From Yoyogi Park, I walked west to head to the fancy schmancy Park Hyatt hotel for a light lunch in the hotel's New York restaurant on the top floor. This restaurant is were Sofia Coppola shot many of the bar scenes featured in her film Lost In Translation.
After enjoying lunch, more wonderful views and a mellow jazz ensemble at the Park Hyatt, I walked 20 minutes eastward across Yoyogi park to make my way to Harajuku, Tokyo's vibrant hearth of emerging pop culture with narrow, bustling streets filled with off-beat clothing boutiques, shoes and colorful accessories. It's a must-visit for kids who are looking for pop souvenirs with stores entirely dedicated to Japanese boybands and other heartthrobs. I walked into a few of those stores that were filled with 12 year-old girls looking to buy posters, sticker, trading cards and other memorabilia (while OneDirection's "Best Song Ever" blasted unashamedly through the speakers. More proof that pop's global folks!)
Just a brief walk from Harajuka lies Shibuya that is another massive, neon-lit shoppers' paradise and home of one the world's busiest pedestrian intersections (see photo at the top of this post). One of the biggest treats of Shibuya is its multi-floor Tower Records just up the street from Shibuya Crossing that is a music lover's dream come true. The store has a massive amount of music both from local Japanese bands and a lot of imports.
After taking the subway back to the hotel and relaxing for a little, I stepped out to enjoy the wildly vibrant streets of Shinjuku to make my way to Robot Restaurant. A friend suggested to visit the restaurant and the friendly concierge staff at the Hilton Tokyo made the reservations for me (and arranged a sweet discount). Robot Restaurant is an entertainment experience on an entirely different level. After picking up a dinner bento box (included in ticket price), I took a seat in a small arena-style theatre where a group of performers delivered a show filled with music, lights, pyro and videos that sums of Japanese pop culture in all of its glory. It was like an arcade game come to life. Robots were dancing to a mash up of "Like A G6" and "Gangam Style," while bikini girls were riding sharks and motorcycles. There were moments that I smiled and asked myself "What in the world is happening right now?" It was surreal and a violent attack on the senses in all the right ways.
On Day 2, I took the subway from Shinjuku Station to head over to Akihabara, the center of of Japanese geek culture. The area itself was a little disappointing. All I found were large, multi-level electronic stores bursting with endless amounts of electronics of all kinds from top to bottom. It was Best Buy on steroids. I was looking for some manga bookstores, but I could not find anything that seemed authentic. I ended up spending some time in a local arcade playing some of the new music games, including Groove Coaster which is a lot of fun.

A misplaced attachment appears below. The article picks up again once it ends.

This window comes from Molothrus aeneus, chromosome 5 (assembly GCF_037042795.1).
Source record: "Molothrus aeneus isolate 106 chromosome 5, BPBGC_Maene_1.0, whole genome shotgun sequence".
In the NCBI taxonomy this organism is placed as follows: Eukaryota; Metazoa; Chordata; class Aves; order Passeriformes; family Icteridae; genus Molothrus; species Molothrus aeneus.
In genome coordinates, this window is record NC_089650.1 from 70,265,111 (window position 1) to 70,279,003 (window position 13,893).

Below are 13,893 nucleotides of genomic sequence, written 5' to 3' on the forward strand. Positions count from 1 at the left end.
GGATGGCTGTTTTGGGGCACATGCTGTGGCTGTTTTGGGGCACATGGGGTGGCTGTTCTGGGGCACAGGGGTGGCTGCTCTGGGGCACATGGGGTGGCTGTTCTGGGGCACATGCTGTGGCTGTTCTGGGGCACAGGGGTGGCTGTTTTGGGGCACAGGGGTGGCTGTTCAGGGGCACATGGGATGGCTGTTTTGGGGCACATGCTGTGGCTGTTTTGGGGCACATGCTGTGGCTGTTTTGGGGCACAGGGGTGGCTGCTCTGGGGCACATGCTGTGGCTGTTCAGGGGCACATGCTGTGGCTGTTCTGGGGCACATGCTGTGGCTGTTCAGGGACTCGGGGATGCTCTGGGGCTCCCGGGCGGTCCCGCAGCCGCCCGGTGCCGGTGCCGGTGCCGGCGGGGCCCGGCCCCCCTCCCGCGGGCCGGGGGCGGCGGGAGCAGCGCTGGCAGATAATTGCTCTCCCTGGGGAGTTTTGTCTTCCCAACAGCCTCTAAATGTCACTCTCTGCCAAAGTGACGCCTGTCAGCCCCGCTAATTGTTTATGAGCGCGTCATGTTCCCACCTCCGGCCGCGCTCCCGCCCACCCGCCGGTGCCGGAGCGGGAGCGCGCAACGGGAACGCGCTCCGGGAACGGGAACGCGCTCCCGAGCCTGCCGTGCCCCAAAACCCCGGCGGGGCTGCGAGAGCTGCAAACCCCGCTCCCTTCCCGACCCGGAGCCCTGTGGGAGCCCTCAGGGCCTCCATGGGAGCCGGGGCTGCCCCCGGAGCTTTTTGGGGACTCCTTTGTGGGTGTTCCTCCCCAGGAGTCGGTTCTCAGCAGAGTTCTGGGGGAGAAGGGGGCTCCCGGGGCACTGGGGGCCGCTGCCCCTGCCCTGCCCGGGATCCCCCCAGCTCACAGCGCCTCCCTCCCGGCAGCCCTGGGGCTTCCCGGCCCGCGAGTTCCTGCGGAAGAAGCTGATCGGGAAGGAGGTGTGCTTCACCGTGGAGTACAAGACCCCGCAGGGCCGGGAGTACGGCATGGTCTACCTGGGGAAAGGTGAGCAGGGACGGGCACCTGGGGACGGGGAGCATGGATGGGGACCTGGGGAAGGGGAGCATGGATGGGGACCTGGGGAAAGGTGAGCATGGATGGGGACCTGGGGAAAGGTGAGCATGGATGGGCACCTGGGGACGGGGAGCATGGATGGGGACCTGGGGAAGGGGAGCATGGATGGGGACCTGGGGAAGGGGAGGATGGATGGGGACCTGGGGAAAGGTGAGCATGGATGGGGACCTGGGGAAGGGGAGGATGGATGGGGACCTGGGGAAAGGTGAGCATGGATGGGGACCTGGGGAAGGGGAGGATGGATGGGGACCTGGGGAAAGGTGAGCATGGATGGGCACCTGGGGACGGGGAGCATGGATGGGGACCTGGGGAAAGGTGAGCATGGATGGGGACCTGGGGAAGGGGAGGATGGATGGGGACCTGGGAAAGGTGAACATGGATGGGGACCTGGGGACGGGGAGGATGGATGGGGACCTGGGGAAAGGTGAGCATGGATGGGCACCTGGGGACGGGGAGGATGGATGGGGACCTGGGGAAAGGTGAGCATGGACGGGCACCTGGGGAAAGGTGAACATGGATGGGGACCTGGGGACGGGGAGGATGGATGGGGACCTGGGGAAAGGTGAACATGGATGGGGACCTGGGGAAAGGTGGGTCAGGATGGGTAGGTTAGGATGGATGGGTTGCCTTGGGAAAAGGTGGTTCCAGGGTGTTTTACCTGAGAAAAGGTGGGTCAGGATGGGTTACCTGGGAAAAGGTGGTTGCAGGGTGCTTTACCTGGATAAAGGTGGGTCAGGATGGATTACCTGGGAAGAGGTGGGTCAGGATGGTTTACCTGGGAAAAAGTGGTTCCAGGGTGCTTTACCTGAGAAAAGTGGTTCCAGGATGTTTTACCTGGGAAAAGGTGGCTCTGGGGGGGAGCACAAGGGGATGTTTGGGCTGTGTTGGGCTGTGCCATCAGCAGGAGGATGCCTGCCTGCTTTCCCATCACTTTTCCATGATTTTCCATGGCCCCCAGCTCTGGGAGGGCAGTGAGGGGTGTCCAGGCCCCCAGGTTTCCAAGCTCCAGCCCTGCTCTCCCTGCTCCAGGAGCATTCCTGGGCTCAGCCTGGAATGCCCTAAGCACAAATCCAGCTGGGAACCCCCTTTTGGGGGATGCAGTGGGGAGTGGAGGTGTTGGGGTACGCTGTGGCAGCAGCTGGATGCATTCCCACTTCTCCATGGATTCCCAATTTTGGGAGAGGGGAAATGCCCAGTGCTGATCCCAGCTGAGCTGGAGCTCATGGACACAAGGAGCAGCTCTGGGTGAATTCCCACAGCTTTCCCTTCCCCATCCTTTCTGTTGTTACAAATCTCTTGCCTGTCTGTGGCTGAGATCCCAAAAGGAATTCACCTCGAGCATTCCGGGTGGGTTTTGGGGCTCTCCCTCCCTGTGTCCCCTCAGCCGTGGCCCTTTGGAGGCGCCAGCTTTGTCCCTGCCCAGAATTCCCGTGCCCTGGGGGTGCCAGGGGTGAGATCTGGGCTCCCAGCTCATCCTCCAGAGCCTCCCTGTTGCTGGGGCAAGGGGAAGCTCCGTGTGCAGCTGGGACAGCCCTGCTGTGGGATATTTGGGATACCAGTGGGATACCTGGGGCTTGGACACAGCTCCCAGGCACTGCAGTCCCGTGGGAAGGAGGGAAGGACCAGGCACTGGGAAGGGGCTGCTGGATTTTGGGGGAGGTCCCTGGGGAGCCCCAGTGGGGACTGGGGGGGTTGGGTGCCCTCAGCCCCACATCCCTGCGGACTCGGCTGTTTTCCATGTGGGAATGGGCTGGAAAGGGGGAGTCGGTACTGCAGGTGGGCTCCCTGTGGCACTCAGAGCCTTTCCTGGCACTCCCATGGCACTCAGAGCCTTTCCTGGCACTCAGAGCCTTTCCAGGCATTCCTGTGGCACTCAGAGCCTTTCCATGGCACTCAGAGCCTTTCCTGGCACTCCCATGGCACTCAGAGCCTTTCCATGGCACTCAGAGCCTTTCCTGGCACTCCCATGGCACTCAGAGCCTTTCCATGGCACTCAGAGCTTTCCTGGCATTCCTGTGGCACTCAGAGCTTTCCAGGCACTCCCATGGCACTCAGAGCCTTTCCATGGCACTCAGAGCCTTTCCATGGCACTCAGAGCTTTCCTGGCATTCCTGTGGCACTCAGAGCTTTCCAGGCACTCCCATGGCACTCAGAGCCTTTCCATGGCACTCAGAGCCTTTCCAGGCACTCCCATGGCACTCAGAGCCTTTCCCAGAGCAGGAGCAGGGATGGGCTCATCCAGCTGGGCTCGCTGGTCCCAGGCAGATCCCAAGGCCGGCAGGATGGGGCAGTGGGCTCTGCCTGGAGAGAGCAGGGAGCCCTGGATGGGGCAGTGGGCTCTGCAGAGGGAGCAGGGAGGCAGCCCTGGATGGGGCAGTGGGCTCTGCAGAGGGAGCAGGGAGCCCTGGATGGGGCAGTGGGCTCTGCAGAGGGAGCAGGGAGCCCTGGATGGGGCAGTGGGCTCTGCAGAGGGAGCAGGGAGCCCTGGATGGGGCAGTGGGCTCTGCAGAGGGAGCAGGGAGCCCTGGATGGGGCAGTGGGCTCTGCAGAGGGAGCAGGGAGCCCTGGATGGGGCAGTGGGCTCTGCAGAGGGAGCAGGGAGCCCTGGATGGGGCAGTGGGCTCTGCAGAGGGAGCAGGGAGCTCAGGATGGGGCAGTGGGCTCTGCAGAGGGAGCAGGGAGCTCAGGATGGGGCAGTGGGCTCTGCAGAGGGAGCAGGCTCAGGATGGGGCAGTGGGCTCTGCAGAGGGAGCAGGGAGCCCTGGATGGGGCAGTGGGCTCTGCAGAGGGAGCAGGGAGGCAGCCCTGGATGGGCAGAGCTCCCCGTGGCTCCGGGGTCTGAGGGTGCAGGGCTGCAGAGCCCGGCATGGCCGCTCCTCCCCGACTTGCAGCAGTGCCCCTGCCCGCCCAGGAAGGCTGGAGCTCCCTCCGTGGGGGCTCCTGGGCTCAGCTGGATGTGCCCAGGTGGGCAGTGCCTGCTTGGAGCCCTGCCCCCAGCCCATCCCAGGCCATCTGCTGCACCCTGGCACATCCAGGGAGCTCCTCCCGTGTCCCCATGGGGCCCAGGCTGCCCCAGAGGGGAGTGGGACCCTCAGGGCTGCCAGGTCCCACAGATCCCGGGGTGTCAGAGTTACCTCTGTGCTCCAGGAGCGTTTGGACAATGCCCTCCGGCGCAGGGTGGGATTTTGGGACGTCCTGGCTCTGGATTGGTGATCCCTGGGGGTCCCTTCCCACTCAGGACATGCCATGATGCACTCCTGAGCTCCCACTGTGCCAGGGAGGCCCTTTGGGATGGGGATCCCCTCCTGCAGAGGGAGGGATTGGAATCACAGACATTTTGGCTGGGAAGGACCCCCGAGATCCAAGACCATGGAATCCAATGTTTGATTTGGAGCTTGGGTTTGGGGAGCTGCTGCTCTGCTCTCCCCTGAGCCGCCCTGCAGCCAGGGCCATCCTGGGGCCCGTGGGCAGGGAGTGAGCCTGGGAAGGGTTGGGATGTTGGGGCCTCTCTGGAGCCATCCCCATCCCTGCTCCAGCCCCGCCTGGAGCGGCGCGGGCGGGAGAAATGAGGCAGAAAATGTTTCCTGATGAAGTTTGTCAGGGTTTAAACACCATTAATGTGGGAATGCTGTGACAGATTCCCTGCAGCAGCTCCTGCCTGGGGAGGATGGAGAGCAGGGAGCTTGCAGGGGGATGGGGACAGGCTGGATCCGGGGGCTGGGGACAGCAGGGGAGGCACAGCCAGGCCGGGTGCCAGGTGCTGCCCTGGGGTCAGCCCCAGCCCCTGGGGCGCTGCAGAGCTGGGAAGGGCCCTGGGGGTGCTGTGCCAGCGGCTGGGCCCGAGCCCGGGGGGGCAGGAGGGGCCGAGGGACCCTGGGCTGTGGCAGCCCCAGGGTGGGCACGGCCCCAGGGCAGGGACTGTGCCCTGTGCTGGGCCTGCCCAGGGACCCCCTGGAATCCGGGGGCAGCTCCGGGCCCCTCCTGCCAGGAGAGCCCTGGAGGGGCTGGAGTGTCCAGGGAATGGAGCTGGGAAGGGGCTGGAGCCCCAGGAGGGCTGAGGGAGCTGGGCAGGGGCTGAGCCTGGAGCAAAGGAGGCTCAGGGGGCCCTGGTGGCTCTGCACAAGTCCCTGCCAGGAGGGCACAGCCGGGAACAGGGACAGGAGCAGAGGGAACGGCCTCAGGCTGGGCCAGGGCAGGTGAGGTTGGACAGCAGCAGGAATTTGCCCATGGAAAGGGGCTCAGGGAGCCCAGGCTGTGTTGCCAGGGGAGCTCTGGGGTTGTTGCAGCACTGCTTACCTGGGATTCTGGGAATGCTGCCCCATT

On Day 3, I only had a few hours left before heading to Narita airport to take my flight back to Los Angeles (via sunny Honolulu for a four hour lay-over). I decided to take the metro from Tochomae (conveniently located right under the Hilton Tokyo) to Roppengi that is another ultra-luxe shopping area. Roppengi is also home to the Mori Art museum. After a quick 10 minute metro ride, I walked around Ropengi Hills but decided to skip the Mori Art museum which had a long line of people waiting to buy tickets. Instead, I decided to go 3 metro stops further on the red line to Akabanebashi to check out Tokyo Tower, a 250 meter high structure that is a carbon copy of the Eiffel Tower in Paris. After buying a ticket for the lower observatory level, I enjoyed more great sights of Tokyo from a different viewpoint that was the perfect goodbye to this massively fascinating city.
One Final Tip. Get a Pocket WiFi Device.
One of the many things that I love about Tokyo is that the city and its people are so technically savvy. Everyone is on cell phones and instant messages using the very popular LINE app (try it, it's so fun!). One of the things I did was rent a pocket wifi device to keep me connected everywhere I went using my iPhone 5 and Nexus 7 tablet. This was superhandy as I used Google Maps constantly to get directions and look up information about the sights I was visiting. I rented my pocket Wifi device from Rentaphone Japan. Cost was around $50 dollars for 3 days with unlimited data. The device ran for almost 8 hours with constant use. I ordered the little device online and it was delivered straight to my hotel. Impressive and truly convenient.
(Thank you Yota Ogura at Hilton Tokyo for the warm welcome, Dan Barnhardt for tipping me about Robost Restaurant.)